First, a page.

Jordan Elias Outlines Law of Public Access to Court Documents
The Journal of Law and Policy has published an article by Jordan Elias of Girard Sharp clarifying the legal principles that govern access to court records.
The article, entitled “More Than Tangential”: When Does the Public Have a Right to Access Judicial Records?, considers a 2016 holding that, absent compelling reasons, courts must unseal evidence submitted with a motion “more than tangentially related” to the merits of the case. Elias describes this as a low standard that applies to many types of motions, including evidentiary exclusion, preliminary injunction, class certification, and, in patent cases, Markman proceedings.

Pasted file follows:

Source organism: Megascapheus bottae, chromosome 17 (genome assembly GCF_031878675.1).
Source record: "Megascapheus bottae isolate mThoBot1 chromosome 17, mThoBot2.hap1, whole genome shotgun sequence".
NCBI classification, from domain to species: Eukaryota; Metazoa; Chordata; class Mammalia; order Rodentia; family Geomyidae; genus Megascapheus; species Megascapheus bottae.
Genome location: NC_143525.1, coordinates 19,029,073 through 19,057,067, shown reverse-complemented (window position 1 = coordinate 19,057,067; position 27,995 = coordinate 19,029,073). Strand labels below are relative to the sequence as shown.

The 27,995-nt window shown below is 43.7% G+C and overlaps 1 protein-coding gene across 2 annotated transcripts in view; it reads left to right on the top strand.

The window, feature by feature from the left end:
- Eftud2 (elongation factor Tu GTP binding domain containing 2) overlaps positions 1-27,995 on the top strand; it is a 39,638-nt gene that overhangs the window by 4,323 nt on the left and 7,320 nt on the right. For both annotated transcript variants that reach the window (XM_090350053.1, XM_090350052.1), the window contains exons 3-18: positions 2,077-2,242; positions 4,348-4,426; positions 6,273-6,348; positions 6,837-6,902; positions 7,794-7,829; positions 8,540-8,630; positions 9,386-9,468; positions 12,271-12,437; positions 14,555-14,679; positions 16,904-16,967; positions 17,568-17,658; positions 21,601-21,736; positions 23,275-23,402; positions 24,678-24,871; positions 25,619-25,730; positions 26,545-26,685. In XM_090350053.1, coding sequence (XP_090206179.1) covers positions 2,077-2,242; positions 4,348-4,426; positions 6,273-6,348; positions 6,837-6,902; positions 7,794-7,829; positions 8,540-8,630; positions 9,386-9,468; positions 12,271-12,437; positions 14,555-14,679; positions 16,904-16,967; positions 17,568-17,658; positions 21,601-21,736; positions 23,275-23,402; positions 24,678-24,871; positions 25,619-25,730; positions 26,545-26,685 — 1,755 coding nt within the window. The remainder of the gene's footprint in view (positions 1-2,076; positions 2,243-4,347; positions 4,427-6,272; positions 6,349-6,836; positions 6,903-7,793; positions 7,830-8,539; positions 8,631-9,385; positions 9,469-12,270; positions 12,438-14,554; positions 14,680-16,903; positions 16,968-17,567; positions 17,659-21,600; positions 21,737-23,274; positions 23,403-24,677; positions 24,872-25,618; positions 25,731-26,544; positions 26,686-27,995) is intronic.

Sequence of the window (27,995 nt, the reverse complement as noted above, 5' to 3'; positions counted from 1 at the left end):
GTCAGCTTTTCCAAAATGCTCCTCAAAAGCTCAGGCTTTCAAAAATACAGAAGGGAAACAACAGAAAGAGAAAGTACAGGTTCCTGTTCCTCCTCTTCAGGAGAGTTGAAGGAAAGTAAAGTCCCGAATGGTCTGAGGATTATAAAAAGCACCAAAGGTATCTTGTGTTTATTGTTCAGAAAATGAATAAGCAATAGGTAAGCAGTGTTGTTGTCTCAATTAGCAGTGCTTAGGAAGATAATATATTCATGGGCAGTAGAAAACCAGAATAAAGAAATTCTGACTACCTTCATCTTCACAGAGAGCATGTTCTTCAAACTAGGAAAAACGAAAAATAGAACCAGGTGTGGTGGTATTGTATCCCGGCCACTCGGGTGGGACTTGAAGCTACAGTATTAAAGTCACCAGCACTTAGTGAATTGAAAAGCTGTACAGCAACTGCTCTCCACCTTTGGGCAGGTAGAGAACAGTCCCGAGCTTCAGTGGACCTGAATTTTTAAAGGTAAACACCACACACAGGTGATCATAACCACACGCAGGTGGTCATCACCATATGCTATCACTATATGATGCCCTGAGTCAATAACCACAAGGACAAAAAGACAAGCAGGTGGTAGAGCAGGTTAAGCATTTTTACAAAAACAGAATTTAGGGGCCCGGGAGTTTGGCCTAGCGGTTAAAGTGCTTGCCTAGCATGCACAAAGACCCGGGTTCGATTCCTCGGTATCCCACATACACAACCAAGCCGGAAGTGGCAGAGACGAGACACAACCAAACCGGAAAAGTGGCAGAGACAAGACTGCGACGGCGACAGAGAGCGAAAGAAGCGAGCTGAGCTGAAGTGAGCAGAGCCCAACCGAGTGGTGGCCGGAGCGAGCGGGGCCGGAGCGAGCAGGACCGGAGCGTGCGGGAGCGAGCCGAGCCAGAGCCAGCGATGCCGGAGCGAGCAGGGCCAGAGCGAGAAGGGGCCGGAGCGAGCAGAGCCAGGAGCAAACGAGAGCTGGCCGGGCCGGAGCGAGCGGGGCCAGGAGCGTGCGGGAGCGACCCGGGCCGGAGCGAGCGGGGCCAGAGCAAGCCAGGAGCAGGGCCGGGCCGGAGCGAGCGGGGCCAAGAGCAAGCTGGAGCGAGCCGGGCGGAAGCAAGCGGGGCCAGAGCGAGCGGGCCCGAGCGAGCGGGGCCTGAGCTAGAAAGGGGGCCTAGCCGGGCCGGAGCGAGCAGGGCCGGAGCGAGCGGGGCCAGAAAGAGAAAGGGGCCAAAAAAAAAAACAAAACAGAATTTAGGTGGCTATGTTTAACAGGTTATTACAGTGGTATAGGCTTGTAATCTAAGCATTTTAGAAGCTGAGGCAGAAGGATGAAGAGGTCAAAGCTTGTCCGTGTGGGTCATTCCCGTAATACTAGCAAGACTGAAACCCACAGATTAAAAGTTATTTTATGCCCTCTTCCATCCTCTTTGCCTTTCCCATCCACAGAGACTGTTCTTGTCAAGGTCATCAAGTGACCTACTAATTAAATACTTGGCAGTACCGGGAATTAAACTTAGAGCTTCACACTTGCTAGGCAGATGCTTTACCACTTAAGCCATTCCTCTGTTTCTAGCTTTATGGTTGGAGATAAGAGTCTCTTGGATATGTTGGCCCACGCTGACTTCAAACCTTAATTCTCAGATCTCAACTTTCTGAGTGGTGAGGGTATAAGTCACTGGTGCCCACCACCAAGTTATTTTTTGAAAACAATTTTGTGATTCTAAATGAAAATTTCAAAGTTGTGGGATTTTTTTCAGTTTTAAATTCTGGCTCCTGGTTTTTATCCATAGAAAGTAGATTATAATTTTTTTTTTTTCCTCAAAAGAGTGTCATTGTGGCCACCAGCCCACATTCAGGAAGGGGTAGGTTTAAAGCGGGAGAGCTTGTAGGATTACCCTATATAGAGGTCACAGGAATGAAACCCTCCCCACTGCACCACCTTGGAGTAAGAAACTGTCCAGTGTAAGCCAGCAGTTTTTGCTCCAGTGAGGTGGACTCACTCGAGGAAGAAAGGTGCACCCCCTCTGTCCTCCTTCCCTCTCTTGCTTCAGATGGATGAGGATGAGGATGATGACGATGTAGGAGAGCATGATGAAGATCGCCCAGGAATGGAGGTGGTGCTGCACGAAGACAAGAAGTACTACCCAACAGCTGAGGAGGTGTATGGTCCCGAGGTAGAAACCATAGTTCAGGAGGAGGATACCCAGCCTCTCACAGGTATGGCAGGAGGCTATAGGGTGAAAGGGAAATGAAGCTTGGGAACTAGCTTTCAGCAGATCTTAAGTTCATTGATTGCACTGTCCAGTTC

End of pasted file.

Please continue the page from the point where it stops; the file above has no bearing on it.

After analyzing the strong policy favoring open records and its history and application, Elias argues that too much litigation is occurring in secret and judges can use the “more than tangential” rule to keep electronic dockets available to citizens.
The Law and Policy article is available for download here.
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